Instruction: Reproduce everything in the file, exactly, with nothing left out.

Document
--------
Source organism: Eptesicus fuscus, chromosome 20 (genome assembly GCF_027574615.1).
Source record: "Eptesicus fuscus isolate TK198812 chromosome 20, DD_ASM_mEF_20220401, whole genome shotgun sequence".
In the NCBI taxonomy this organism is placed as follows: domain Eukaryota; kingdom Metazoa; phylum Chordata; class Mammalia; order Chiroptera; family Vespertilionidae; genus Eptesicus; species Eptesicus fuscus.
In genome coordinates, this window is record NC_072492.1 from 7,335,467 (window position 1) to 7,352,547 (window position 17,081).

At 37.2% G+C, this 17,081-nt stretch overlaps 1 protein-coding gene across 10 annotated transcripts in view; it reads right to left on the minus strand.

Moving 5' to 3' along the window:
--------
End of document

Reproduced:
Source organism: Eptesicus fuscus, chromosome 20 (genome assembly GCF_027574615.1).
Source record: "Eptesicus fuscus isolate TK198812 chromosome 20, DD_ASM_mEF_20220401, whole genome shotgun sequence".
In the NCBI taxonomy this organism is placed as follows: domain Eukaryota; kingdom Metazoa; phylum Chordata; class Mammalia; order Chiroptera; family Vespertilionidae; genus Eptesicus; species Eptesicus fuscus.
In genome coordinates, this window is record NC_072492.1 from 7,335,467 (window position 1) to 7,352,547 (window position 17,081).

At 37.2% G+C, this 17,081-nt stretch overlaps 1 protein-coding gene across 10 annotated transcripts in view; it reads right to left on the minus strand.

Moving 5' to 3' along the window: